• An Arduous Diurnal Course’s Eventide
  • Swivel and Bellow
  • All One Requires Is Affection
  • Aurulent Submersible
  • Mr. Pibb’s Lonely Hearts Club Band
  • Me So Horny
  • Oh, There is the Center of the Solar System
  • I Espied Her Erect Form Yonder
  • Salutations Judas
  • Precipitation
  • Softcover scribe
  • There is Little Chance of You Holding Onto That Girl
  • One More Than the Usual Rate of Days Per Week
  • I Suppose That Your Parrot is Also a Master At Harmonizing
  • I Desire Thee (She’s Very Hefty)
  • Contentment is a Balmy Firearm
  • In This Location, in That Location, in Every Location
  • Squid’s Terrace
  • Elaine Rugby
  • I Desire To Entwine Our Fingers
  • Steer The Automobile Belonging To Me
  • Steer My Articulated Lorrie
  • Dark, Feathered, Winged, Flying Creature
  • As My Stratocaster Sobs Quietly
  • How’s About We Bang Over There By That Pothole?
  • The Following Day is Unknowledgeable
  • Rockwell’s Argentate Implement
  • I Require Assistance!
  • Each of Us is Keeping Something From the Others, Except for Myself and the Primate that Belongs to Me
  • Underdog Italian-American Boxer Who is Also an Animal You Might Find Scavenging in Your Garbage

And my personal favorite:

  • I am Once again in a Federated Eurasian Communist State Dominated by Russia
22.06.2014 • Permalink

Renewal

I renewed my Flickr Pro membership yesterday. I don’t check my Yahoo! mail account very often, but when I did, I found my Flickr Pro account had lapsed about a month ago. They were still sending me reminders about renewing, though. (I’m not sure why this stuff didn’t get sent to my active email, but mysterious ways, etc.)

So I pondered for a while whether or not I should let my membership lapse, then thought “eh … fuck it” and paid for the renewal. The thing is, I don’t have a properly informed opinion on whether or not it’s still worth it. Now, I have the the old, no longer available, Pro membership. It features no ads and unlimited space, so even if I’m nowhere close to the 1 TB limit, it would be sort of a shame to lose it; after all, once it expires, I can’t get it back.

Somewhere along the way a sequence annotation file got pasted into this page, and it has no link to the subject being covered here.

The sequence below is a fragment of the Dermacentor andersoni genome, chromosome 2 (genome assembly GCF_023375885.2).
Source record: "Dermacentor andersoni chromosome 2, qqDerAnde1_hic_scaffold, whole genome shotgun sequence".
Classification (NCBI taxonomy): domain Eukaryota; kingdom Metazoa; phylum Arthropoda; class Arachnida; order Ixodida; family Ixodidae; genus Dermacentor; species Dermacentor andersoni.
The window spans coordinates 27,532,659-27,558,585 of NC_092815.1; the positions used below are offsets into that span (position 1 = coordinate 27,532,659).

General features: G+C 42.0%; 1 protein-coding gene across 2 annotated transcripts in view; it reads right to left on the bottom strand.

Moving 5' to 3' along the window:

The new pro version cost twice as much but has fewer features and finite storage. The ad free version is, well, ad free (except it’s often not, as many angry customers can attest, though to be fair, many Flickr users seem angry most of the time.). It’s is also far too expensive, at 50 dollars a year: Rival site 500px offers a far nicer interface and the equivalent of the old Flickr Pro at the same price point. To add insult to Yahoo!’s injury, rival Google’s Plus, for all the guff it gets (sometimes from me), is also pretty good for photos.

I know Yahoo! (and consequently Flickr) is ad supported, and since paying for things is considered mostly for suckers these days, I’m going to assume they make more money from ads than the smattering of paying customers like myself. Obviously, it would make sense to try to move people to the ad-supported version, but only if they retain those users.

I like that Flickr is for amateurs and pros alike, and I also appreciate that I can use it as a design portfolio and for posting old paperback covers I come across. Still, I ultimately renewed because I’m hoping Flickr will become truly great again, not because it currently is. I don’t think it’s bad at all, but – last year’s new paint job notwithstanding – it’s pretty clunky compared to the aforementioned 500px.

We’ll see what happens in another two years, but in the end, I think a company probably wants more user motivation for renewing the service than “eh … fuck it”. I suspect the crew at Flickr are thinking the same thing, which may be the reason that renewal period kept stretching out.

18.06.2014 • Permalink